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Horseradish and Lemon Sauce


This powerful natural medicinal remedy has been used for Asthma, Bronchitis, Colds, Coughs, Influenza, Pneumonia or for any respiratory issue. It is also used for urinary tract infections, kidney stones, fluid retention, cough, achy joints (rheumatism), gallbladder disorders, sciatic nerve pain, gout, colic, and intestinal worms in children.

It can also be applied directly to the skin for painful and swollen joints or tissues and for minor muscle aches.

The potent components in fresh grated horseradish will resolve and dissolve the mucus in the sinuses and bronchial tubes effectively and quickly.

Mixing the grated horseradish with fresh lemon juice doubles its efficacy.

Directions:

  • Grate fresh horseradish into a bowl, add enough lemon juice to make into paste.
  • Take 1/2 teaspoon 2-3 times a day or as needed.

Food is Medicine too!



Disclaimer

This article is not intended to diagnose or assess. The information provided is not to be considered a substitute for consultation with a qualified health care practitioner.


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Sun Si Miao – famous physician


Chinese Medicine is a deep and intricate art that has been practiced for thousands of years. Throughout its history, there have been many famous physicians who have advanced and grown its capacity to help people. We are indebted to the man famous practitioners and teachers who devoted their lives to contribute to its long history. Without these contributions, we would never have the knowledge and skills, techniques and literature to practice and further develop this medicine today.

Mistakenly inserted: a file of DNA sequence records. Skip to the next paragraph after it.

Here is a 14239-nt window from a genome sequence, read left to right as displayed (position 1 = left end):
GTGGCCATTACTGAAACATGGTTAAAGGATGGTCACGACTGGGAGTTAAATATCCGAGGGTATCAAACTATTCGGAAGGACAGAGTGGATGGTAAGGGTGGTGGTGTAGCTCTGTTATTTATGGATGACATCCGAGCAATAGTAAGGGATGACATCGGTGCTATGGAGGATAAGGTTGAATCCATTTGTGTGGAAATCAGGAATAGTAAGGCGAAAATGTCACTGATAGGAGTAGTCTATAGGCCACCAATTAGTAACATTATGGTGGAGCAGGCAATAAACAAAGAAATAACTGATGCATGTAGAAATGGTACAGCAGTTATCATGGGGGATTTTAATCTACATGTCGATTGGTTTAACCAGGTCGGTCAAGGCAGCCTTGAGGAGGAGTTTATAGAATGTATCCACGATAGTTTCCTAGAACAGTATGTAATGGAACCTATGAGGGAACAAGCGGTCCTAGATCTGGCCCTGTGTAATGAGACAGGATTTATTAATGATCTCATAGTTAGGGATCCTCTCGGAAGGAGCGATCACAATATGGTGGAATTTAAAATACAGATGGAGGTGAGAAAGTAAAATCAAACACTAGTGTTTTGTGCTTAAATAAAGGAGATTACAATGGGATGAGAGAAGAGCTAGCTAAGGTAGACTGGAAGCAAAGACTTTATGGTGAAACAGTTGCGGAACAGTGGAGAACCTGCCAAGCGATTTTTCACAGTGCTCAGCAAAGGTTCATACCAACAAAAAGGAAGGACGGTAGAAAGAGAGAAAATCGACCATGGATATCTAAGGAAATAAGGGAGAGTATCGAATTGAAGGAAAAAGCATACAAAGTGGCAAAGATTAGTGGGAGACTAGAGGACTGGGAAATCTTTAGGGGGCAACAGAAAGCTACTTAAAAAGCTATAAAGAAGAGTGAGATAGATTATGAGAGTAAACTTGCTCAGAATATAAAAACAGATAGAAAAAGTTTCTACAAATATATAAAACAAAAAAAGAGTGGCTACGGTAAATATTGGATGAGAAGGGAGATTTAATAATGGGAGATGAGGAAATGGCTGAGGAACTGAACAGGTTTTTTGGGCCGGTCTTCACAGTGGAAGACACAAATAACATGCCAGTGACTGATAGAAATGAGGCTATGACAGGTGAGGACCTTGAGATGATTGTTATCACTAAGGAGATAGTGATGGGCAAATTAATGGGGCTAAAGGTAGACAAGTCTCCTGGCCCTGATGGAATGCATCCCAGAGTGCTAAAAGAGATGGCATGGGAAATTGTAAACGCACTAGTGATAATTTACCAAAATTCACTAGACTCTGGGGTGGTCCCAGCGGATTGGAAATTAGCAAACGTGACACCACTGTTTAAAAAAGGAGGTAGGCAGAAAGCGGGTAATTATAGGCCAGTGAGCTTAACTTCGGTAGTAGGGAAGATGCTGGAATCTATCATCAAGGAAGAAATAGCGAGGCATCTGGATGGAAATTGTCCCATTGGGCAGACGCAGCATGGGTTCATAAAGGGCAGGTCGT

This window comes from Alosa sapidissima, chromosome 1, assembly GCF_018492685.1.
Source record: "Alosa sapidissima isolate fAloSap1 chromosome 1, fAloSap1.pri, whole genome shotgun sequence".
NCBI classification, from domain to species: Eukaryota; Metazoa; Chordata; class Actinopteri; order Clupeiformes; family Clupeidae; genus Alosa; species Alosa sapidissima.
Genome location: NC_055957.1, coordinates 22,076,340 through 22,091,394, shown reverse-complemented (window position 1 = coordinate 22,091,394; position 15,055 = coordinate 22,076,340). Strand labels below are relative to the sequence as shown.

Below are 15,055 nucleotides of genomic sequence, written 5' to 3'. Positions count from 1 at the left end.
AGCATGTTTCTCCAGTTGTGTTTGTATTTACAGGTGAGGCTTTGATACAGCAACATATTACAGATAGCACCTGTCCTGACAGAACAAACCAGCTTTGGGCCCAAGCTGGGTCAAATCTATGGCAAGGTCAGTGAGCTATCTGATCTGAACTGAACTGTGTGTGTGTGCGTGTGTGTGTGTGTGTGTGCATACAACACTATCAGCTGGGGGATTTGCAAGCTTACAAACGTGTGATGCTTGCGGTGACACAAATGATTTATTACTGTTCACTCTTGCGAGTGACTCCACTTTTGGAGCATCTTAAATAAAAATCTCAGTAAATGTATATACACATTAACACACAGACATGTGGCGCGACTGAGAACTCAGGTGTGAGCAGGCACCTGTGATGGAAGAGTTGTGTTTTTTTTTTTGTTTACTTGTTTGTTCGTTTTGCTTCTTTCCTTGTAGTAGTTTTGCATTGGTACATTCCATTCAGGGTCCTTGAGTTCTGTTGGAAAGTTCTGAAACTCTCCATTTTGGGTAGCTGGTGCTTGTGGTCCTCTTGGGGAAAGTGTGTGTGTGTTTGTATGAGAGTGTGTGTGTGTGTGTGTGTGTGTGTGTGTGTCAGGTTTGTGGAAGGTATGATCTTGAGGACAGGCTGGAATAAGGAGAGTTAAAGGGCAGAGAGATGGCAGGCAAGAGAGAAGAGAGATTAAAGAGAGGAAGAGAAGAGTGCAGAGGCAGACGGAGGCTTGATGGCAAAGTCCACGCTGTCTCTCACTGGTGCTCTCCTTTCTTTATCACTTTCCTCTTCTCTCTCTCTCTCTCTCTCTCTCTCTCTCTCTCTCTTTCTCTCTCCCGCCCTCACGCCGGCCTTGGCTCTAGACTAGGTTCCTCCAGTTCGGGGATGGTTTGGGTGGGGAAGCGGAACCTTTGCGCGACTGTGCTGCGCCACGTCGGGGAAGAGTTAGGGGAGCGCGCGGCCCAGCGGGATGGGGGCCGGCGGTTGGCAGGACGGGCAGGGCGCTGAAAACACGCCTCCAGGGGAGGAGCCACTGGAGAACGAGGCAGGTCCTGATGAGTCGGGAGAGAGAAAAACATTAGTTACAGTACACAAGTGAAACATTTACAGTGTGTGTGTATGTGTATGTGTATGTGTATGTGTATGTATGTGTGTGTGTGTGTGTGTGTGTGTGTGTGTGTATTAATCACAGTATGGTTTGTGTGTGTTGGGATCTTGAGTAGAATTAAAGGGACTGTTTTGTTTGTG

Sun Si-Miao, a Chinese Medicine physician, during the Tang dynasty (618-907 AD) wrote the following beautiful advice and it serves to emphasize the art, science, and honesty aspects of the medicine we practice here. It is a useful code for practitioners of any form of medicine…


A Guide to Medical Workers: “The Golden Principle”

When people come to you with a serious disease and ask for help, you cannot concern yourself with whether they are esteemed or dishonorable, wealthy or poor, elderly or young, beautiful or ugly. Your care must be safe, and not swayed by whether they are your dearest family member or your adversary, your good friend or a stranger, American or foreigner, foolish or wise. In your mind’s eye each patient is on the same level, degree and class, and is treated as close as family. Your care must never by self-serving or motivated by what brings good for bad fortune, or by that which is pleasing or upsetting. Your protection and care should be precisely what is necessary: no more, no less, without deference to your own safety and life. Know, in your heart, that your good deeds are sincere and not a game. Show courage but caution. Actively explore and broaden your knowledge but stand firmly on the principles of which you are certain.

Chinese Medicine is not a “cure-all”, but it is an effective, adaptable medicine that when used properly can treat any number of conditions. There is a responsibility on the practitioner’s part to listen closely to the patient and use all their skills to devise appropriate treatments.

There is also a responsibility on the patient’s part to involve themselves in their own health and wellbeing. By making dietary, lifestyle, and mental changes, patients can greatly improve their health and live a more full and vibrant life.


In the Smiling Body clinic, we hope all our patients that you will not just be free from illness, but that you will learn to lead vibrant lives that enable you to grow stronger mentally and physically throughout your years.
I have also included with this article some famous sayings by Sun Si-Miao. Like all famous sayings that survive time and scrutinization and critique over history, I would advise to read with an open mind and accepting heart.

Sun Si Miao Quotes:

Medicine is intention. Those who are proficient at using intention are good doctors.” ~ Sun Si Miao

First, modify the patient’s diet and lifestyle and only then, if these do not effect a cure, treat with medicinal herbs and acupuncture.” ~ Sun Si Miao